Here's a look at Supreme Court nominations.
Under Article II of the Constitution, the President nominates justices to the Supreme Court, with the "advice and consent of the Senate."
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If a vacancy occurs when Congress is not in session, a recess appointment allows an appointee to serve without Senate approval until Congress reconvenes.
One hundred and sixty-three nominations have been submitted to the Senate (including nominations for chief justice). Of those, there have been 126 confirmations, with seven instances of individuals declining to serve.
The American Bar Association's Standing Committee on the Federal Judiciary evaluates all nominees to the Supreme Court for the Justice Department and the Senate Judiciary Committee. The organization has three possible rankings: qualified, well-qualified, and not qualified.
There is no requirement that the chief justice of the Supreme Court previously serve as an associate justice, but five of the 17 chief justices have. Three justices served on the Court immediately before being elevated to chief justice: Edward D. White, Harlan Fiske Stone and William Rehnquist. Two justices had a break between their service as associate justice and being appointed chief justice: Charles Evans Hughes and John Rutledge.
Franklin D. Roosevelt appointed nine justices during his 12-year presidency, the most since George Washington. Jimmy Carter is the only US president to complete a full term of office and never have the opportunity to nominate a justice.
1952 - Presidents begin consulting the American Bar Association before making Supreme Court nominations.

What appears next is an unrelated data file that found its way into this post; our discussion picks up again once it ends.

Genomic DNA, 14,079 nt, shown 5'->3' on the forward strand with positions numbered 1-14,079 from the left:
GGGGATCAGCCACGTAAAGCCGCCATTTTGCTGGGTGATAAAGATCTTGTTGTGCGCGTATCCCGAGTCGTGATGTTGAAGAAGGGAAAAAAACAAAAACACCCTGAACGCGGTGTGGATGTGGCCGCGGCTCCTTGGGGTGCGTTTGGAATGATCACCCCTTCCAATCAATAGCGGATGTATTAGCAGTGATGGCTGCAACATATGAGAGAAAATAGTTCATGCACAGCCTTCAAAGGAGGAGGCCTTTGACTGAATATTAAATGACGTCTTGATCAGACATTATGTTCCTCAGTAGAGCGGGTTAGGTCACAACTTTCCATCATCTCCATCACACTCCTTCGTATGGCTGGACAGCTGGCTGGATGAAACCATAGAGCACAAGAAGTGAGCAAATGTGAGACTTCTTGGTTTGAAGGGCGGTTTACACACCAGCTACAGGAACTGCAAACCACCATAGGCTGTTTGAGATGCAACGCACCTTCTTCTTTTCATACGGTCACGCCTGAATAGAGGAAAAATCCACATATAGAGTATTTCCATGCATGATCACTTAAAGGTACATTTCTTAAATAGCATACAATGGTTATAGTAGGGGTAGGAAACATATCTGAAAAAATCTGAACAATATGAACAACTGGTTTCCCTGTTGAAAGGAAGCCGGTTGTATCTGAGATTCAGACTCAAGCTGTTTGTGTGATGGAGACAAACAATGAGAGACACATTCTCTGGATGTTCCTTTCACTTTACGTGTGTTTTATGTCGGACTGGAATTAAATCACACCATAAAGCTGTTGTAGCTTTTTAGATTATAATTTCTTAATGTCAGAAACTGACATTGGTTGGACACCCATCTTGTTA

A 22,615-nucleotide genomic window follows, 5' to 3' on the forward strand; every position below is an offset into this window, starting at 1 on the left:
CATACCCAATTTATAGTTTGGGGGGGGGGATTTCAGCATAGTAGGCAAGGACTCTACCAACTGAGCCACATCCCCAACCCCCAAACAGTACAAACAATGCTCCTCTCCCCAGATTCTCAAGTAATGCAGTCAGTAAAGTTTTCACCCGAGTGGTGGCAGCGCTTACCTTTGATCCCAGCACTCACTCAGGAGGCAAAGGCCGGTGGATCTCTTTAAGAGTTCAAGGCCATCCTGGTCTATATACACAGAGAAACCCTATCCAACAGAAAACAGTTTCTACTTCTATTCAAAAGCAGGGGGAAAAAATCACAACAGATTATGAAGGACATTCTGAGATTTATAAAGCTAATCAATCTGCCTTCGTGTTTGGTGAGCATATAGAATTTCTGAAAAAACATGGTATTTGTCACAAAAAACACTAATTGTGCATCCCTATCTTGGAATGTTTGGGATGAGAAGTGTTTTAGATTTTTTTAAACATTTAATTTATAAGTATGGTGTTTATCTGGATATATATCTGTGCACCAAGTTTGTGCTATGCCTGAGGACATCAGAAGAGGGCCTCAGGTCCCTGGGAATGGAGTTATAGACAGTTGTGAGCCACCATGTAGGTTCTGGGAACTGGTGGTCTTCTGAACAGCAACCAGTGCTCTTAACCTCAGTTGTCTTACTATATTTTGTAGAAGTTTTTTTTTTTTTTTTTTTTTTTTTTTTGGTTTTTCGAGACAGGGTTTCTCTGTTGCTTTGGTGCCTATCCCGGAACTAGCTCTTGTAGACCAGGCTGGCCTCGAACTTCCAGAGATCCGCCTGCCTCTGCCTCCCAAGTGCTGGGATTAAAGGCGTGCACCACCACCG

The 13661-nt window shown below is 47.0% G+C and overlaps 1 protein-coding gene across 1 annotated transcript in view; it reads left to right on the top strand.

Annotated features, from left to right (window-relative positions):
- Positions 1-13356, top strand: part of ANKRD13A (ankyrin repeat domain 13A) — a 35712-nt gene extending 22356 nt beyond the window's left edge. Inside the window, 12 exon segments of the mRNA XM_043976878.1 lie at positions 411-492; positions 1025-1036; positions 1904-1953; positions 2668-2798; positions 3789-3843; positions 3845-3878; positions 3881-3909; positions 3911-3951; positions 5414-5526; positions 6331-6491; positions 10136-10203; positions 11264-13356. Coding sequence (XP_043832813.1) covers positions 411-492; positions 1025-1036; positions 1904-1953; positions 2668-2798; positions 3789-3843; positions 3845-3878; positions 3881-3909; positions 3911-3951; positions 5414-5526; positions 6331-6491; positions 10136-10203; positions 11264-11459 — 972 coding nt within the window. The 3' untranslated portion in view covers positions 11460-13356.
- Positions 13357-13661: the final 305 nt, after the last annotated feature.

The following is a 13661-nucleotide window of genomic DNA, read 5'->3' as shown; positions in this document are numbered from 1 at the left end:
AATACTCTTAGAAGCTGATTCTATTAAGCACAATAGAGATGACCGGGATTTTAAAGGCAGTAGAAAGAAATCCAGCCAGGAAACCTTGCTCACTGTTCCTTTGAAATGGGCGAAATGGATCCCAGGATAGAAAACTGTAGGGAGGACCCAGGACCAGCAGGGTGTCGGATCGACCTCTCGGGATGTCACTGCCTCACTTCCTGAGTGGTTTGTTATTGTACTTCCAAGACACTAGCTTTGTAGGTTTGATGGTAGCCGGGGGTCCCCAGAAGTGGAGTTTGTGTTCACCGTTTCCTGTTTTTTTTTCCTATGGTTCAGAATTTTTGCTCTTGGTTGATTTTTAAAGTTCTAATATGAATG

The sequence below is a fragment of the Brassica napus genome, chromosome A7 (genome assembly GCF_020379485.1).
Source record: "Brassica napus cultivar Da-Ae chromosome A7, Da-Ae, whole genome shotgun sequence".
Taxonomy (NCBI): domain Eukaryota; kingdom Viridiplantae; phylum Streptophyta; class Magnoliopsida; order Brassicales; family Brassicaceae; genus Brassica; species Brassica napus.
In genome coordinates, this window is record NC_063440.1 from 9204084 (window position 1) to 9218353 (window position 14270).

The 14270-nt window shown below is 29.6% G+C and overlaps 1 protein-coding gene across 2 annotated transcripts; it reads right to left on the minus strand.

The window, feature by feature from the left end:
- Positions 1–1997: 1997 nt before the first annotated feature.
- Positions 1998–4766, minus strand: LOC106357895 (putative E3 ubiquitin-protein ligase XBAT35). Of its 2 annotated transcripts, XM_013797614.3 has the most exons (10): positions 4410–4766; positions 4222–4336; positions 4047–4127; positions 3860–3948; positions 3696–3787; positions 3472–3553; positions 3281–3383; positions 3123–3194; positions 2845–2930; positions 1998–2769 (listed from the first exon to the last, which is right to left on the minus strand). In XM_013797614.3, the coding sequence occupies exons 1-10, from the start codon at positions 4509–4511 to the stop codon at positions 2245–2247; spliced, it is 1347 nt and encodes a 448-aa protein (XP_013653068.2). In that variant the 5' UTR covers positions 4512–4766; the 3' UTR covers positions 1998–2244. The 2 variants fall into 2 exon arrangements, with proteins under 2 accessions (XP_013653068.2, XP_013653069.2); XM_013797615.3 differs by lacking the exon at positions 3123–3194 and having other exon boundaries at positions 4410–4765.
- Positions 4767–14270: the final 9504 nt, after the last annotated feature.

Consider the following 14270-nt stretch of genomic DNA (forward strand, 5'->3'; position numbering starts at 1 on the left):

1950s - President Dwight D. Eisenhower makes recess appointments of Earl Warren, Potter Stewart and William J. Brennan. All three are later confirmed by the Senate.
1955 - Nominees begin appearing before the Senate Judiciary Committee for confirmation hearings.
1981 - Senate Judiciary Committee Hearings are televised for the first time.
1987 - Nominee Robert Bork is rejected by the Senate. Anthony Kennedy takes the seat.
March 22, 2001 - The Bush Administration announces it will not consult with the ABA before judicial candidates are formally nominated. The administration says it is concerned about the ABA's semi-official role in the process.
October 3, 2005 - John Roberts is sworn in as chief justice of the United States, replacing Rehnquist, who died on September 3.
October 27, 2005 - Harriet Miers withdraws her Supreme Court nomination.
August 8, 2009 - Sotomayor is sworn in as the 111th Supreme Court Justice.
May 10, 2010 - President Barack Obama nominates Solicitor General Elena Kagan to fill the seat of retiring Justice John Paul Stevens.
August 7, 2010 - Kagan is sworn in as the 112th Supreme Court Justice.
February 1, 2017 - President Donald Trump nominates Judge Neil Gorsuch to replace Scalia.
April 7, 2017 - The US Senate confirms Gorsuch (54-45) as an associate justice.
April 10, 2017 - Gorsuch is sworn in as the 113th Supreme Court Justice.
July 10, 2018 - Trump nominates Brett Kavanaugh to fill the seat of retiring Justice Kennedy.
October 6, 2018 - Kavanaugh wins Senate confirmation by the narrowest margin in 137 years, in a 50-48 vote. In 1881, Stanley Matthews was confirmed by the Senate in a 24-23 vote. Kavanaugh is administered the official Constitutional Oath and Judicial Oath by Chief Justice Roberts and retired Justice Kennedy shortly after being confirmed by the Senate, while the ceremonial swearing-in event takes place at the White House on October 8.